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Spaulding Outpatient Center at Kent Hospital | Providence
100 Butler Drive
Providence, RI 02906
P: (401) 680-4480
F: (401) 889-5010
Spaulding Inpatient Rehabilitation
A Kent Hospital Facility
455 Toll Gate Road
Warwick, RI 02886
P: (401) 736-4658
Spaulding Outpatient Center at Kent Hospital | East Greenwich
A Kent Hospital Facility
1351 South County Trail Building 2, Suite 200A
East Greenwich, RI 02818
P: (401) 886-4650
Spaulding Outpatient Center at kent Hospital | Pawtucket
Care New England Medical Group Primary Care and Specialty Services
A Kent Hospital Facility
111 Brewster Street
Pawtucket, RI 02860
P: (401) 729-2316
Spaulding Pediatric Rehabilitation | Pawtucket
Care New England Medical Group Primary Care and Specialty Services
A Kent Hospital Facility
111 Brewster Street
Pawtucket, RI 02860
P: (401) 729-2316

Every day we rely on our ability to communicate with others. When that ability is compromised, there is significant impact on quality of life. Our speech-language pathologists specialize in disorders of communication, cognition, and swallowing, helping to regain the necessary skills to participate in daily living. Our speech and swallowing therapists specialize in the following:

  • Neurologic impairments (stroke, traumatic brain injury).
  • Dysphagia (swallowing disorders).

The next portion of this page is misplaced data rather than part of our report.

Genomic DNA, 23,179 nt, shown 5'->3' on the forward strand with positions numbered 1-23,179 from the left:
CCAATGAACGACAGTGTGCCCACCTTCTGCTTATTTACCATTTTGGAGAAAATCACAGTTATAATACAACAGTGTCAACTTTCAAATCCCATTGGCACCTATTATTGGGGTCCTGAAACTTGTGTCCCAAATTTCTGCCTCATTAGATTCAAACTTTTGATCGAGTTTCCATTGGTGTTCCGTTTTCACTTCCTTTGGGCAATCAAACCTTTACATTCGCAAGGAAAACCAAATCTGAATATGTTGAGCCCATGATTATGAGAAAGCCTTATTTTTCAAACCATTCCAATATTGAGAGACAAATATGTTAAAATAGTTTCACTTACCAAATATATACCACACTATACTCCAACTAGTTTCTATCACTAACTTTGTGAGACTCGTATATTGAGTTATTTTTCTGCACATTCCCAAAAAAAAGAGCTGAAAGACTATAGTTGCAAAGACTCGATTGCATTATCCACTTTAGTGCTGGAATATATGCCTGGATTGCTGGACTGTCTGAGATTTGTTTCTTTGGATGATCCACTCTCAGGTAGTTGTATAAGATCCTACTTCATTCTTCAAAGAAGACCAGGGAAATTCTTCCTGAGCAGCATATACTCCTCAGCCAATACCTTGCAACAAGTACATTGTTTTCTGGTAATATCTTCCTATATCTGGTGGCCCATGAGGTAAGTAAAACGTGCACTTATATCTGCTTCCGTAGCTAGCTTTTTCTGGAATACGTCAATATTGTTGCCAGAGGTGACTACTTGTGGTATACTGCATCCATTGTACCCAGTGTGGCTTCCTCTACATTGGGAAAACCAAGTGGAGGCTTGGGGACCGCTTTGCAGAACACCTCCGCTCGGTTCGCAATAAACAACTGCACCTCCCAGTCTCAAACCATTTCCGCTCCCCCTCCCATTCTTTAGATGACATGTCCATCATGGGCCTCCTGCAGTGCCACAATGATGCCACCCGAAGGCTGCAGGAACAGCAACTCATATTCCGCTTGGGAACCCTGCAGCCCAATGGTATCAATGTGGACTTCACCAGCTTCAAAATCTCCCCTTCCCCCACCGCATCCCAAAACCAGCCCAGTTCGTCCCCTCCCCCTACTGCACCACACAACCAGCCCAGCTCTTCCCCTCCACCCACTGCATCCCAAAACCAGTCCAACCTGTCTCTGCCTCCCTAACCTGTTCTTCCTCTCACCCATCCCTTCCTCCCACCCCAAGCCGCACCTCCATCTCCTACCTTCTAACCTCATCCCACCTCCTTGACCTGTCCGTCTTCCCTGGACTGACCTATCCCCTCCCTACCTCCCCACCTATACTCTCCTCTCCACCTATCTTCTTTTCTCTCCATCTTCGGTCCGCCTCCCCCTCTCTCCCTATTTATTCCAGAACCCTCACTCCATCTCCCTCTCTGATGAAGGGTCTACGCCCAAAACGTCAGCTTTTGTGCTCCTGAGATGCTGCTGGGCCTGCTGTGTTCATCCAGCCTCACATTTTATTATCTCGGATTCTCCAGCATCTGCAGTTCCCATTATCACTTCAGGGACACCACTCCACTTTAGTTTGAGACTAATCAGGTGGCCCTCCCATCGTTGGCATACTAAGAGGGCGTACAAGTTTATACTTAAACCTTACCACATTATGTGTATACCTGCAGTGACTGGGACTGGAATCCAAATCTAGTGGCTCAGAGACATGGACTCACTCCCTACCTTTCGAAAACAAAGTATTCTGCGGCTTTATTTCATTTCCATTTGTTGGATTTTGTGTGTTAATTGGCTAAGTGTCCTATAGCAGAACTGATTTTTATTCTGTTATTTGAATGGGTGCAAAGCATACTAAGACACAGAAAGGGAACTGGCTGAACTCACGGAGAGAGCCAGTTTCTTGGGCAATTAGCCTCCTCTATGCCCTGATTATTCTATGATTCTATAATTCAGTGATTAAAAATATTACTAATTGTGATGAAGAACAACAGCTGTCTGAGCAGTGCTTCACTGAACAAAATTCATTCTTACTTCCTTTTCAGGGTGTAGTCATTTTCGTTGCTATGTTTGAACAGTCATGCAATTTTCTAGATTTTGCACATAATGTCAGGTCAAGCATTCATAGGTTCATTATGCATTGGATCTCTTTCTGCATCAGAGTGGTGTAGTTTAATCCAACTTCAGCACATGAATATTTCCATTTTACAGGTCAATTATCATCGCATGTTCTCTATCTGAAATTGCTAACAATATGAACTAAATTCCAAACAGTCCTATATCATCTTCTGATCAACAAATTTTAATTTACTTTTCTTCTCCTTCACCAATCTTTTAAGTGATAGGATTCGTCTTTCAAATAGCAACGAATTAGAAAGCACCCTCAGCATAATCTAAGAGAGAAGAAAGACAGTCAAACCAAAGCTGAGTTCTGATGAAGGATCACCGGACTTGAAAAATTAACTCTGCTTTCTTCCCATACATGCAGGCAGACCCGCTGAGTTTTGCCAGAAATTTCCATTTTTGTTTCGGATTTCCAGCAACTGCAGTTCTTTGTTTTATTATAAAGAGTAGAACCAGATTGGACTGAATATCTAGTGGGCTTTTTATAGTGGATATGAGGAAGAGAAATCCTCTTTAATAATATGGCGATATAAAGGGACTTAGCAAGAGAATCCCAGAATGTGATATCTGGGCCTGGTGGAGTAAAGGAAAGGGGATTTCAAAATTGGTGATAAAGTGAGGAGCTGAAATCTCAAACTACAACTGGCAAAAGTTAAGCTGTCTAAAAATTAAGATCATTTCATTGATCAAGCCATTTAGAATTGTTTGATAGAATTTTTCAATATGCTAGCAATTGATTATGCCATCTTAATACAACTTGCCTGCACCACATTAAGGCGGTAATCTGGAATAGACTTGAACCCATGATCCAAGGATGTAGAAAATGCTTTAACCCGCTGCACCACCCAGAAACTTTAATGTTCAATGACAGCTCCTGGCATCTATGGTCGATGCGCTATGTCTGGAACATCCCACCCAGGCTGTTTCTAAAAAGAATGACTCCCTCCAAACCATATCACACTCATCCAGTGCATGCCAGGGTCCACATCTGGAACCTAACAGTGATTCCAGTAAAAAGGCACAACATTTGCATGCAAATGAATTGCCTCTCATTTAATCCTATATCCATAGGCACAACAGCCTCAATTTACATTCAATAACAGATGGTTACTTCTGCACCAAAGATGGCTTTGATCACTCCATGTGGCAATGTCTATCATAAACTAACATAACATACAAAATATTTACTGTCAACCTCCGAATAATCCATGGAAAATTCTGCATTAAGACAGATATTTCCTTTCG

• Voice disorders (including laryngectomy).
  • LSVT LOUD, a Parkinson's disease-specific voice program.
  • Fluency disorders.
  • Progressive neurologic disorders (such as ALS, Parkinson's disease and MS).

Unique to this region, are our swallowing disorder (dysphagia) programs, including the following assessment and treatment modalities:

  • Modified barium swallow studies.
  • Fiber optic endoscopic evaluation of swallowing (FEES).
  • VitalStim® therapy for swallowing disorders.

Videostroboscopy Evaluations

Videostroboscopy is a high tech method of recording and observing the motion of the vocal cords. Videostroboscopy’s state-of-the-art technology enables viewing and identifying vocal cord conditions that were previously not visible. This technology assists the physician and speech pathologist with planning medical care. It allows for earlier detection of laryngeal disease, small growths such as nodules or polyps, vocal cord paralysis, structural abnormalities, broken blood vessels or scarring. The equipment also permits functional voice disorders to be diagnosed, and can be used to document patient performance before and after surgery, rehabilitation, radiation, or pharmaceutical intervention.

How it Works

A scope with a tiny video camera and strobe light is placed in the patient’s mouth. Video equipment, a rapid flashing light source (stroboscope) and endoscope are combined with a computer as the basic tools used to perform the examination. The camera projects a moving image of the vocal cords, frame by frame, onto the computer monitor. Videostroboscopy makes the vibrations of the vocal cords appear to be seen in slow motion, thus allowing abnormalities to be viewed more clearly. These images are immediately retrieved as a video recording or as a still photo. From the visual images, an accurate diagnosis can be made and appropriate treatment initiated.

The videostroboscopy team includes Barbara Guillette, MD, a board-certified otolaryngologist (a physician who specializes in the care of the ear, nose and throat), and the speech-language pathology team member, who hold specialized certifications in videostroboscopy.